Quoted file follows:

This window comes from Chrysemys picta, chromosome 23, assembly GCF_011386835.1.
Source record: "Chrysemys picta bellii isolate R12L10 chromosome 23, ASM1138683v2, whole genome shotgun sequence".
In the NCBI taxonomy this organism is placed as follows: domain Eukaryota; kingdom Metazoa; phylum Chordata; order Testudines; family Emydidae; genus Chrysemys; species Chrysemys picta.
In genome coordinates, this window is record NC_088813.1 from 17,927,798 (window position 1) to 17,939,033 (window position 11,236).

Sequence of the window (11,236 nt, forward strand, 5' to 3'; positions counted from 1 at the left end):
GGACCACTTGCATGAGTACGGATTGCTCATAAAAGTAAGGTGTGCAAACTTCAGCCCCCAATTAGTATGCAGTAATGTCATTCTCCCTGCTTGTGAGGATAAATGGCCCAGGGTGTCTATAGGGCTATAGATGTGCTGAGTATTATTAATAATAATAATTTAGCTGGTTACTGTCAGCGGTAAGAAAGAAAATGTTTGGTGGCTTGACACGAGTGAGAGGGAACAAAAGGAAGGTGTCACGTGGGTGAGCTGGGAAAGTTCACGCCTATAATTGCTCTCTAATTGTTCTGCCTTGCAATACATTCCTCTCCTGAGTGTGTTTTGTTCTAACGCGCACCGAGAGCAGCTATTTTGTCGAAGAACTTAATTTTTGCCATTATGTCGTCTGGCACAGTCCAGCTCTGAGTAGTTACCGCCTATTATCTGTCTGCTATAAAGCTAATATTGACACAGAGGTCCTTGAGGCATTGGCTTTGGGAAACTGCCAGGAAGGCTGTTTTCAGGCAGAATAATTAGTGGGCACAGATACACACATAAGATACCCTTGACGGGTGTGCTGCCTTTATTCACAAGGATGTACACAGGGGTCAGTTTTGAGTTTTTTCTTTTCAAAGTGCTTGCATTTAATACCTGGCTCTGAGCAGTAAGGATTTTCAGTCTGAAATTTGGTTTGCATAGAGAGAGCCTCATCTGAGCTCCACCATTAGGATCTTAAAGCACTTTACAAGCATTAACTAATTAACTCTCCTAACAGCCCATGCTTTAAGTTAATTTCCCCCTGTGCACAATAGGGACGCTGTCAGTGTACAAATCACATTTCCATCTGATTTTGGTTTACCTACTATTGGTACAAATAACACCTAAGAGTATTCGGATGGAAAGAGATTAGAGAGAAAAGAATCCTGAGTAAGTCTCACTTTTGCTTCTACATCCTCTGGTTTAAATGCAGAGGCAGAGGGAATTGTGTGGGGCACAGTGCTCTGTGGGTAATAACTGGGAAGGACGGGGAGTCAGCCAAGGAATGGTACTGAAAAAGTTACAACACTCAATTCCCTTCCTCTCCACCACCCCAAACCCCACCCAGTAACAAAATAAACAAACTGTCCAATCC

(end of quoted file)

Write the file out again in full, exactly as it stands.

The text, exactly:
This window comes from Chrysemys picta, chromosome 23, assembly GCF_011386835.1.
Source record: "Chrysemys picta bellii isolate R12L10 chromosome 23, ASM1138683v2, whole genome shotgun sequence".
In the NCBI taxonomy this organism is placed as follows: domain Eukaryota; kingdom Metazoa; phylum Chordata; order Testudines; family Emydidae; genus Chrysemys; species Chrysemys picta.
In genome coordinates, this window is record NC_088813.1 from 17,927,798 (window position 1) to 17,939,033 (window position 11,236).

Sequence of the window (11,236 nt, forward strand, 5' to 3'; positions counted from 1 at the left end):
GGACCACTTGCATGAGTACGGATTGCTCATAAAAGTAAGGTGTGCAAACTTCAGCCCCCAATTAGTATGCAGTAATGTCATTCTCCCTGCTTGTGAGGATAAATGGCCCAGGGTGTCTATAGGGCTATAGATGTGCTGAGTATTATTAATAATAATAATTTAGCTGGTTACTGTCAGCGGTAAGAAAGAAAATGTTTGGTGGCTTGACACGAGTGAGAGGGAACAAAAGGAAGGTGTCACGTGGGTGAGCTGGGAAAGTTCACGCCTATAATTGCTCTCTAATTGTTCTGCCTTGCAATACATTCCTCTCCTGAGTGTGTTTTGTTCTAACGCGCACCGAGAGCAGCTATTTTGTCGAAGAACTTAATTTTTGCCATTATGTCGTCTGGCACAGTCCAGCTCTGAGTAGTTACCGCCTATTATCTGTCTGCTATAAAGCTAATATTGACACAGAGGTCCTTGAGGCATTGGCTTTGGGAAACTGCCAGGAAGGCTGTTTTCAGGCAGAATAATTAGTGGGCACAGATACACACATAAGATACCCTTGACGGGTGTGCTGCCTTTATTCACAAGGATGTACACAGGGGTCAGTTTTGAGTTTTTTCTTTTCAAAGTGCTTGCATTTAATACCTGGCTCTGAGCAGTAAGGATTTTCAGTCTGAAATTTGGTTTGCATAGAGAGAGCCTCATCTGAGCTCCACCATTAGGATCTTAAAGCACTTTACAAGCATTAACTAATTAACTCTCCTAACAGCCCATGCTTTAAGTTAATTTCCCCCTGTGCACAATAGGGACGCTGTCAGTGTACAAATCACATTTCCATCTGATTTTGGTTTACCTACTATTGGTACAAATAACACCTAAGAGTATTCGGATGGAAAGAGATTAGAGAGAAAAGAATCCTGAGTAAGTCTCACTTTTGCTTCTACATCCTCTGGTTTAAATGCAGAGGCAGAGGGAATTGTGTGGGGCACAGTGCTCTGTGGGTAATAACTGGGAAGGACGGGGAGTCAGCCAAGGAATGGTACTGAAAAAGTTACAACACTCAATTCCCTTCCTCTCCACCACCCCAAACCCCACCCAGTAACAAAATAAACAAACTGTCCAATCC